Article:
Column: Iceland: Fire, Ice, and Sustainable Energy

In seventh grade world history, I learned two things about the country of Iceland. The first was that the name of the capital city was pronounced “REJ-a-vik.” This was incorrect. The second was that Iceland, despite its name, is a land full of fire. It utilizes natural heat from the earth to provide heating and electricity to its people. This second part was true.

Column: Toward a More Sustainable Paganism

Respect for the Earth, however that may be interpreted by a practitioner, is one of the common hallmarks of Paganism. The concept of following an “Earth-based” religious path is a common attractor for seekers, and — perhaps in an effort to make Paganism palatable to monotheists — interfaith communities often refer to the Pagan representatives as “Earth-based.” While there are a large number of Pagan paths, and not all would describe themselves in this way, most would at least acknowledge that respect for the Earth, its changing climate, and its long-term health is a value to them. Pagans have played a prominent role in the fight against the Dakota Access Pipeline, allying with the local native community to defend sacred land from being desecrated by oil interests. Pagans of multiple traditions have fought against other pipelines, fracking, strip mining, clear-cutting forests, and pioneered sustainable living practices. Support for the Earth can be interpreted in many ways, but Pagans, regardless of tradition, tend to lean toward a love for the planet and advocacy for its preservation.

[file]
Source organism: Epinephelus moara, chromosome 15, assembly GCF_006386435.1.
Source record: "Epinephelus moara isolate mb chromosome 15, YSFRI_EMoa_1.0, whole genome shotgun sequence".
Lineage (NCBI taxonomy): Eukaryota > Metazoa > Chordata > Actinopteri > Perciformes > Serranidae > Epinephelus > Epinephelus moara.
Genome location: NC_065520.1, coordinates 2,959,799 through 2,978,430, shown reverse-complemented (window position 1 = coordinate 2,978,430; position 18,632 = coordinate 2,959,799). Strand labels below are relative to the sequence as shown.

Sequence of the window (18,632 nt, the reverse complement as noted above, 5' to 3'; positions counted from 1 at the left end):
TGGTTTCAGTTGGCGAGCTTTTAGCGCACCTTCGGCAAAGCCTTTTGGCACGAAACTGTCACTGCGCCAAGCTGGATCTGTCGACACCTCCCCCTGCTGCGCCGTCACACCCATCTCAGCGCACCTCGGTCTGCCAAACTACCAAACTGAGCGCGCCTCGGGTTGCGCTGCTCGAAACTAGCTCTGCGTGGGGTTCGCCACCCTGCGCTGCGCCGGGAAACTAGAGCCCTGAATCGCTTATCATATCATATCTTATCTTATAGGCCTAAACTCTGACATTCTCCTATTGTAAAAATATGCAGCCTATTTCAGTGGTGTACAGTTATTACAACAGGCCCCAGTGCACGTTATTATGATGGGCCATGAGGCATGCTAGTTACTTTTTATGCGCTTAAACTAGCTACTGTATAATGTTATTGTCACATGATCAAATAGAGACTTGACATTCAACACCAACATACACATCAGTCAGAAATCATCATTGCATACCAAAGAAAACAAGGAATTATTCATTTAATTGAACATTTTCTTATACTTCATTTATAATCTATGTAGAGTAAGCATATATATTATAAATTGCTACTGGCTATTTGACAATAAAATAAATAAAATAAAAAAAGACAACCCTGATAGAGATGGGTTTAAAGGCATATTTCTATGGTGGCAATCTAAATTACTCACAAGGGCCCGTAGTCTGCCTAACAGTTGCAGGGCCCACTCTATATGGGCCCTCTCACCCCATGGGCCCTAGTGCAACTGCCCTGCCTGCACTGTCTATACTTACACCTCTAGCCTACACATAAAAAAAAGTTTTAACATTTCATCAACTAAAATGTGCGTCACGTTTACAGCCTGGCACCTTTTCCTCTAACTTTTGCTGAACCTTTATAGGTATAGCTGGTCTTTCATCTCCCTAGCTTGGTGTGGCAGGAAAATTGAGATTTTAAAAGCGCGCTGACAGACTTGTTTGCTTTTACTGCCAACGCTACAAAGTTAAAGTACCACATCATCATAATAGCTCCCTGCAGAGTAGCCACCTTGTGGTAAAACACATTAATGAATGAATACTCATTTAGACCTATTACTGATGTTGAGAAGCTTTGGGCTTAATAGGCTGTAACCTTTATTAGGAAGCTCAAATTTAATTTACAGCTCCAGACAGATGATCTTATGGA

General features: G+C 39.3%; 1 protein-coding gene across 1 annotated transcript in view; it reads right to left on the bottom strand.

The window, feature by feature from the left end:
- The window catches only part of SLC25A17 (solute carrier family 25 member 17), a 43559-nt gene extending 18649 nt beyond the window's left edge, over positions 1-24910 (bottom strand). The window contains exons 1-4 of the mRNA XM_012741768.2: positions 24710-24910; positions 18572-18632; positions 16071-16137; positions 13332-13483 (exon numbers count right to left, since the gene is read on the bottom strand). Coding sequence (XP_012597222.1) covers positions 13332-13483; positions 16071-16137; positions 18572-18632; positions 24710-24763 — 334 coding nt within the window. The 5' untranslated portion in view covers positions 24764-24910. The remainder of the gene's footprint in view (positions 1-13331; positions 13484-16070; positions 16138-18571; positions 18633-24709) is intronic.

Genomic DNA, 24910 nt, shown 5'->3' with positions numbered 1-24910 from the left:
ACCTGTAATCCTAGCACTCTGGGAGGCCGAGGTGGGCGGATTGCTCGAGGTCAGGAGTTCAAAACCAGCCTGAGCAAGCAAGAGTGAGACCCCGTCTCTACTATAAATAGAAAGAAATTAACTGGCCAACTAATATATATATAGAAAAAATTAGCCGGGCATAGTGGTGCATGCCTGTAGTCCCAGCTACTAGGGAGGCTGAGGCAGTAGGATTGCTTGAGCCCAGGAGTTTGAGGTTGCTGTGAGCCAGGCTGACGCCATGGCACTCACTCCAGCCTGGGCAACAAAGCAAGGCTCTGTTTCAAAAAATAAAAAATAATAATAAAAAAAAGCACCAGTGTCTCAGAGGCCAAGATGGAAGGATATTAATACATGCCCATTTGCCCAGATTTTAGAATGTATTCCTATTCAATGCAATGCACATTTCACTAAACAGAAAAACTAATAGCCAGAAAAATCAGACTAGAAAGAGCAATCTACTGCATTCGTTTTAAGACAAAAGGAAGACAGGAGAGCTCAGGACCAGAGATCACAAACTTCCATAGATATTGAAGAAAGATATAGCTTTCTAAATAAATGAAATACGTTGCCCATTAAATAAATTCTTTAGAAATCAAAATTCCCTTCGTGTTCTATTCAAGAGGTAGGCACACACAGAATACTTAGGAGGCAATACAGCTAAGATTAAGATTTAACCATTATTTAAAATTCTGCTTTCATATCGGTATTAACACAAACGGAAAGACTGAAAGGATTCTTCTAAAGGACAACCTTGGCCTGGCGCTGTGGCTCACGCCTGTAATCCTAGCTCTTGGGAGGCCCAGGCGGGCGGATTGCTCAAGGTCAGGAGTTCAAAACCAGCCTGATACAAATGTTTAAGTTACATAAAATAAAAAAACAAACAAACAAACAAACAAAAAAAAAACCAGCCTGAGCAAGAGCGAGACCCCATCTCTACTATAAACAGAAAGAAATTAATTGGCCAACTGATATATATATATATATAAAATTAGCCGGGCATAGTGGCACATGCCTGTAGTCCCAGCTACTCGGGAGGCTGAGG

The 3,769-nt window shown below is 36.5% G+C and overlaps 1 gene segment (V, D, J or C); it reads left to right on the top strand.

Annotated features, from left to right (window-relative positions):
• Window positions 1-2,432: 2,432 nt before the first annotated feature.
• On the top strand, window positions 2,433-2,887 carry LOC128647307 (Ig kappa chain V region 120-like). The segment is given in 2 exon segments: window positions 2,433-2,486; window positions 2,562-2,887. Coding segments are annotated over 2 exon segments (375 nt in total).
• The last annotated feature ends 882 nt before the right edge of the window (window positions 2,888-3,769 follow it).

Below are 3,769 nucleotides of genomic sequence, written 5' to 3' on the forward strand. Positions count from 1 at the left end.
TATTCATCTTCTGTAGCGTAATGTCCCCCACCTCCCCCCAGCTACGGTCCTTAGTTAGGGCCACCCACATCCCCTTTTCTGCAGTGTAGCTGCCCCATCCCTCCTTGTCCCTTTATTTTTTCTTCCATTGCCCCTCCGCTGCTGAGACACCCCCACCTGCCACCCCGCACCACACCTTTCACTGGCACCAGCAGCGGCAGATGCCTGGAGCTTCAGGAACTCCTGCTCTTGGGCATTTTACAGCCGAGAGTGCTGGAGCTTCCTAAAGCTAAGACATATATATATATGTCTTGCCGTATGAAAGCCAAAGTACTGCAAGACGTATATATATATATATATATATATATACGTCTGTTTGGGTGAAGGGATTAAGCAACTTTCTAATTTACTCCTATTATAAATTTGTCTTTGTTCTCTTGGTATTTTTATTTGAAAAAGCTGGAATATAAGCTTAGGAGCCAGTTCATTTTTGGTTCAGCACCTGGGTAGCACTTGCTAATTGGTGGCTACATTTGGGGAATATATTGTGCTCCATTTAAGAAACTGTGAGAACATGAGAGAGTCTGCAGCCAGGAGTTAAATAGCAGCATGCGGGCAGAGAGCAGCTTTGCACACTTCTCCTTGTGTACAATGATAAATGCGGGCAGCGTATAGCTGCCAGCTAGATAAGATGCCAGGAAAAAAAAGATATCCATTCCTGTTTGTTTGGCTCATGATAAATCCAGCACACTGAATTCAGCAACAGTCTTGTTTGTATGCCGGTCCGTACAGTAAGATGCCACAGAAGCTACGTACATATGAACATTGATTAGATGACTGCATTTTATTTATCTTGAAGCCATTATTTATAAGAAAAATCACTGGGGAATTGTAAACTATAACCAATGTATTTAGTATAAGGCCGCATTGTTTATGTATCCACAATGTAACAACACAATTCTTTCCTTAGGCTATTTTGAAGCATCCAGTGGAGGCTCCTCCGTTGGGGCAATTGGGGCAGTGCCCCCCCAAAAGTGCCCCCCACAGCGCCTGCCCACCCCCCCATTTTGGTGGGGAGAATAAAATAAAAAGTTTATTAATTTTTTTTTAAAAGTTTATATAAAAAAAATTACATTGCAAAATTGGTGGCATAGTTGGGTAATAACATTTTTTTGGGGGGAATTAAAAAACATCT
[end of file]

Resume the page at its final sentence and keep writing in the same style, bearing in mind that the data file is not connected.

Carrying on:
The Future of Pagan Gatherings: Virtual and Local?

This year Pagan Spirit Gathering (PSG), a Midwest Pagan festival that’s been running for more than 30 years, broke attendance records, drawing over 1000 people to the week-long event. The West Coast Pagan convention PantheaCon, held each February in San Jose, California, has gotten so popular that they’ve introduced a new reservations system to prevent individuals from gaming the system. Pagan-friendly fantasy-oriented events like Faerieworlds are anticipating record-breaking numbers this Summer, and even brand-new Pagan events like Paganicon in Minnesota are growing at a healthy rate. It seems like Pagan festivals and conventions, at least in the United States, are doing great, but are the days of the large Pagan event that draws a national or even international audience numbered? That’s what Frater Barrabbas Tiresius at the Talking About Ritual Magick blog argues.